You can never really ‘hate’ football, especially when your team, traditionally never ranked high, is suddenly showing flair and poise against some of the world’s best.
Being the lowest rated of the 32 teams in the World Cup, Russia thus far has been nothing but impressive.
For the Russians, it has invoked a sense of nationalism and patriotism that many believe is necessary.
At an estimated US$14.2 billion, the 2018 World Cup has been dubbed the most expensive since inception in 1930.
Just like any major sporting event, it involves not just the sport but also political and social issues of the host country.
Unfortunately, Russia in the western world is akin to being an outcast and critics have been brutal in voicing their opinions about Russia hosting the tournament.
The task of convincing people of the country’s worth, however, is harder at home. While some may applaud the initiatives for the World Cup, many have been unimpressed.
However, regardless of political affiliation or preference in sports, when your country is playing on the world stage, you support them. That is the sort of patriotism you see in Russia right now.
Professional gymnast Berenica Vetrova said football is quite alien to locals.
A native of Nizhny, Vetrova is proud that the city has produced many world-class rhythmic gymnasts.
“Football is not so popular and now we have a brand new stadium. I’m worried it won’t be fully utilised after the tournament,” she said, concerned with the money spent to build it.
When asked about Russia’s performance, she explained: “I have been following the team keenly because they are playing in Russia.
“Who cares what sport it is? I am supporting my country.”
Her partner Yasha Dubnikov, a judo instructor, was initially skeptical about Russia organising the World Cup, but he now sees things more positively.
“Watching and reading about your national team and seeing how hard they played makes you feel proud and whatever issues have been washed away at least during this one month,” he said.
“Who knows, the kids I coach judo now might be the same ones who will become interested in playing football.”
Russia won 5-0 against Saudi Arabia, a powerful victory that set the pace and was the perfect opening match for football enthusiasts.
The Russians were of course elated.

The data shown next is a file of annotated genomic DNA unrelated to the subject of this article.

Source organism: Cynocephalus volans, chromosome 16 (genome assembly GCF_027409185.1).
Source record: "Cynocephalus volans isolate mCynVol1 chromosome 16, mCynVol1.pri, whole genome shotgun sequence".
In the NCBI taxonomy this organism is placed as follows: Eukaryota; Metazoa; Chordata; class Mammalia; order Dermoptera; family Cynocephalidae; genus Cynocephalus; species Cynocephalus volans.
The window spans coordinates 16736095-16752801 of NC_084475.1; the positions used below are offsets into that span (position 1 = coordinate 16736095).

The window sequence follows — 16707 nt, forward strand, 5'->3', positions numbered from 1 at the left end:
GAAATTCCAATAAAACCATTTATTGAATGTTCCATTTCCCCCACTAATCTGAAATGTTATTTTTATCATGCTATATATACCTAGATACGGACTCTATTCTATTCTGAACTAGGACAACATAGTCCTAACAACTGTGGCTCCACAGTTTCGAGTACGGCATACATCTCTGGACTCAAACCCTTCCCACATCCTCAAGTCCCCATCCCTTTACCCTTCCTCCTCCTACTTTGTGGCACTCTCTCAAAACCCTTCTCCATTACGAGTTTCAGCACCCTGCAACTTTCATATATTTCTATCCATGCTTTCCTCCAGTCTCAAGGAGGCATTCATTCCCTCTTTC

But the 3-1 win over Egypt was the clincher. The second group match became the flame that kept the spirit burning.
A couple I met at Saransk train station was heartbroken because they didn’t get to watch that game.
“We couldn’t get tickets. But it doesn’t matter now. We won!” said Valery Dershavin who felt like he was in a dream after knowing the results.
“It’s unreal, just too good to be true. Most of us thought we were just lucky in the first game because we are the host country. I’m not saying I don’t believe in our team, but I’m realistic.”
Dershavin, a supporter of Dynamo Moscow, said winning against Egypt also means that whatever happens against Uruguay in tomorrow’s match doesn’t matter anymore.
“Of course we hope to win but Russians are very realistic and to us, we have done more than expected in the World Cup,” he said.
Russians know that hosting the World Cup is important for the country to improve its global relations, but winning the matches has been an unexpectedly beautiful affair.
Kremlin spokesman Dimitri Peskov reportedly said ahead of the World Cup that it would be about Russian diplomacy, as well as football.
“It will not just be a huge, global celebration of sport, but also an intense flow of guests at the highest level,” he said.
So far, it’s looking good for the Russian team. They only need a draw with Uruguay to top Group A with a superior goal difference.
Many Russians, however, feel that no matter what the result, they have already won big. A young football fan said:
“We Russians don’t smile enough. But the World Cup and our team’s performance has put big smiles on our faces.”
The team will go against the likes of Suarez and Cavani tomorrow. It may not be easy but the journey has been worthwhile and most importantly brought the people together.